Colleen M. Auer Plaintiff- Appellant
City of Minot Defendant-Appellee Colleen M. Auer Plaintiff- Appellant
City of Minot Defendant-Appellee
Submitted: April 9, 2018
Appeals from United States District Court for the District of
North Dakota - Bismarck
COLLOTON, SHEPHERD, and STRAS, Circuit Judges.
the second of what will be at least three decisions from this
court arising out of Colleen Auer's one-month stint as
city attorney for Minot, North Dakota. See Auer v. Trans
Union, LLC, 834 F.3d 933 (8th Cir. 2016); Auer v.
CBCInnovis, Inc., No. 17-2413 (submitted Apr. 9, 2018).
In this installment, Auer accuses the city of firing her for
reporting harassment and discrimination. She also claims the
city retaliated against her for speaking out at a
city-council meeting and unfairly besmirched her professional
reputation. Because we conclude Auer's harassment
allegations were unprotected and her remaining claims are
meritless, we affirm the district court's grant of summary
judgment to the city.
three weeks into her one-year probationary term as city
attorney, Auer sent a "Notice and Demand" to the
president of the city council, the interim city manager, and
the city's human-resources director. In the notice, Auer
accused the interim city manager, Cindy Hemphill, of
"unlawful harassment based on sex." Auer claimed
Hemphill had made impossible demands on certain aspects of
her work, prevented her from performing other key duties, and
repeatedly required her to act against her better judgment as
an attorney. As proof that this alleged mistreatment was
sex-based, Auer recounted a meeting, held two days before she
sent the notice, at which Hemphill had raised concerns about
Auer's performance and her interactions with colleagues.
According to Auer, Hemphill revealed her bias by comparing
Auer to the previous city attorney, who was a man.
mayor directed three members of the city council, including
the council president, to investigate. The council members
conducted interviews, received a written response from
Hemphill, and filed a report concluding that "no
harassment based upon sex occurred." The mayor agreed
and closed the case. Hemphill fired Auer the next day, with
the blessing of the mayor and the council president.
city council met a few days later. When the council president
opened the floor to "other business," Auer stood
and accused Hemphill of violating state and local law by
firing her without first consulting the council. Hemphill
defended her decision, including the procedure she used. The
council then voted unanimously to "ratify and
approve" Auer's termination. Afterward, when council
members asked why Auer had been fired, the city clerk sent
them copies of Auer's notice, Hemphill's written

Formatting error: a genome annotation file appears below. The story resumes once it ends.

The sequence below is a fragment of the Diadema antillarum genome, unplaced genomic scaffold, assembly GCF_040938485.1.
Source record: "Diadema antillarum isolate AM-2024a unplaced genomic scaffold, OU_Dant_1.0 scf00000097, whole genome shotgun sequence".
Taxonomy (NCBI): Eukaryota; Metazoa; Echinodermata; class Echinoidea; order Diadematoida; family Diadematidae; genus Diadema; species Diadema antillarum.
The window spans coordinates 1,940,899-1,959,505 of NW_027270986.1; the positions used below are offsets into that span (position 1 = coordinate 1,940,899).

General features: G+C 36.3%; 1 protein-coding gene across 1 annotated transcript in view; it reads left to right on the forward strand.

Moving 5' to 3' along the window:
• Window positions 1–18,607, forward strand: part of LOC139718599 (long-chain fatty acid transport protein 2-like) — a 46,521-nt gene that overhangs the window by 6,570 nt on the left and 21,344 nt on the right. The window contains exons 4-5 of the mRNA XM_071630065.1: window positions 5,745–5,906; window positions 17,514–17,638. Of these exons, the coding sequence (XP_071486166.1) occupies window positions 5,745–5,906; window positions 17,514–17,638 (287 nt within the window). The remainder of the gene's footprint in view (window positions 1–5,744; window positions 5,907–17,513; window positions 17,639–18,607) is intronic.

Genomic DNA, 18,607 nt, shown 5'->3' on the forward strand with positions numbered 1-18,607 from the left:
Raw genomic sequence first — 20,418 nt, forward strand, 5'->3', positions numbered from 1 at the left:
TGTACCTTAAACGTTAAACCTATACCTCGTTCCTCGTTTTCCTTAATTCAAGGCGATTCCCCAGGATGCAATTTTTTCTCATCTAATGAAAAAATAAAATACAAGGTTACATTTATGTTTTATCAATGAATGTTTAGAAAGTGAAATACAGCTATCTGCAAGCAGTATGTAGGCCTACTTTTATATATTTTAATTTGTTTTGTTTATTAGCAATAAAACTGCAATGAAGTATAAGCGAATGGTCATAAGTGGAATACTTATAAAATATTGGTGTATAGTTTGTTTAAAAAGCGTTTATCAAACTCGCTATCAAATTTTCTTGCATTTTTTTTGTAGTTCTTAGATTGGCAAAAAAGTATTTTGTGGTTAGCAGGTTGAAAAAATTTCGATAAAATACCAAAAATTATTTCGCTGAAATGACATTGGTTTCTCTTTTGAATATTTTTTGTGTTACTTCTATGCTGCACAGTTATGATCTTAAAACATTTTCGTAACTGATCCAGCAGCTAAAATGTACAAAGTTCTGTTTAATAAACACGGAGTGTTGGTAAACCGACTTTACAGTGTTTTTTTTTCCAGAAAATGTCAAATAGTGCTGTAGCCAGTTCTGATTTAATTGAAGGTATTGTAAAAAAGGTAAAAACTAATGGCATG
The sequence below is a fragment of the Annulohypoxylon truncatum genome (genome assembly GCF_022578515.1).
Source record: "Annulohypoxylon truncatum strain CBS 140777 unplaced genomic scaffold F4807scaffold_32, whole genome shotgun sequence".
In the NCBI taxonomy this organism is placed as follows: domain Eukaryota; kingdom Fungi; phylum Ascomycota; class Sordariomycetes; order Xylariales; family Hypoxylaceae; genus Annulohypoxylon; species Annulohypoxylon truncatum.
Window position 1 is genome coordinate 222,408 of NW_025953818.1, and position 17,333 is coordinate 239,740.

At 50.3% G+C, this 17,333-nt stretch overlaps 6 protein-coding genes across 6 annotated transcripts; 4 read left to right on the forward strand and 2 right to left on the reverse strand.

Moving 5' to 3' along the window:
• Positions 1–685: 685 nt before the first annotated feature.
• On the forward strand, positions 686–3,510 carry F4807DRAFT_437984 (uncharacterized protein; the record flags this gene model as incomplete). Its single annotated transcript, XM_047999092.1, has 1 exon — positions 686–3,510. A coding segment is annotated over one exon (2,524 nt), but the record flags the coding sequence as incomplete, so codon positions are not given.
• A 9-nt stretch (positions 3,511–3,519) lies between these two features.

response, and the report the mayor had received. When local
news reporters asked the council president about Auer's
termination, he mentioned insubordination as the reason for
sued and eventually advanced three theories of liability: (1)
the city fired her in retaliation for reporting illegal
sex-based harassment and discrimination; (2) the city
unfairly tarnished her professional reputation without giving
her a chance to defend herself; and (3) the city retaliated
against her for publicly challenging the process that led to
her termination. The district court granted summary judgment
to the city. On appeal, Auer principally argues that she was
entitled to present her theories to a jury.
a detour. In addition to her substantive claims, Auer appeals
the district court's denial of a motion seeking to
sanction the city for its alleged malfeasance in losing
evidence. According to Auer, she was entitled to a
presumption that the lost evidence proved her
allegations. The court held that the grant of summary
judgment on the merits mooted Auer's motion. This put the
cart before the horse. After all, if Auer was entitled to the
presumption she sought, it was premature to grant summary
judgment without evaluating whether the presumption itself
could create a genuine dispute of material fact on at least
some of Auer's claims.
so, Auer is not entitled to relief. Precisely because
deciding a case based on hypothesized evidence is strong
medicine, Federal Rule of Civil Procedure 37(e)(2)(A)
expressly states that an adverse presumption requires a
finding that electronically stored information was lost
because one party "acted with the intent to deprive
another party of the information's use in the
litigation." See also Greyhound Lines, Inc. v.
Wade, 485 F.3d 1032, 1035 (8th Cir. 2007) ("The
ultimate focus for imposing sanctions for spoliation of
evidence is the intentional destruction of evidence
indicating a desire to suppress the truth . . . .").
did not present sufficient evidence of this serious and
specific sort of culpability. She supported her request with
allegations that incriminating voicemails, emails, and other
electronic communications were lost because the city failed
to properly search some computers, tablets, and phones;
waited too long to search others; and generally failed to
take basic steps necessary to find and preserve files that
could be relevant to her case. Still, her allegations would
at most prove negligence in the city's handling of
electronic information, not the sort of intentional,
bad-faith misconduct required to grant an adverse
presumption. See Stepnes v. Ritschel, 663 ...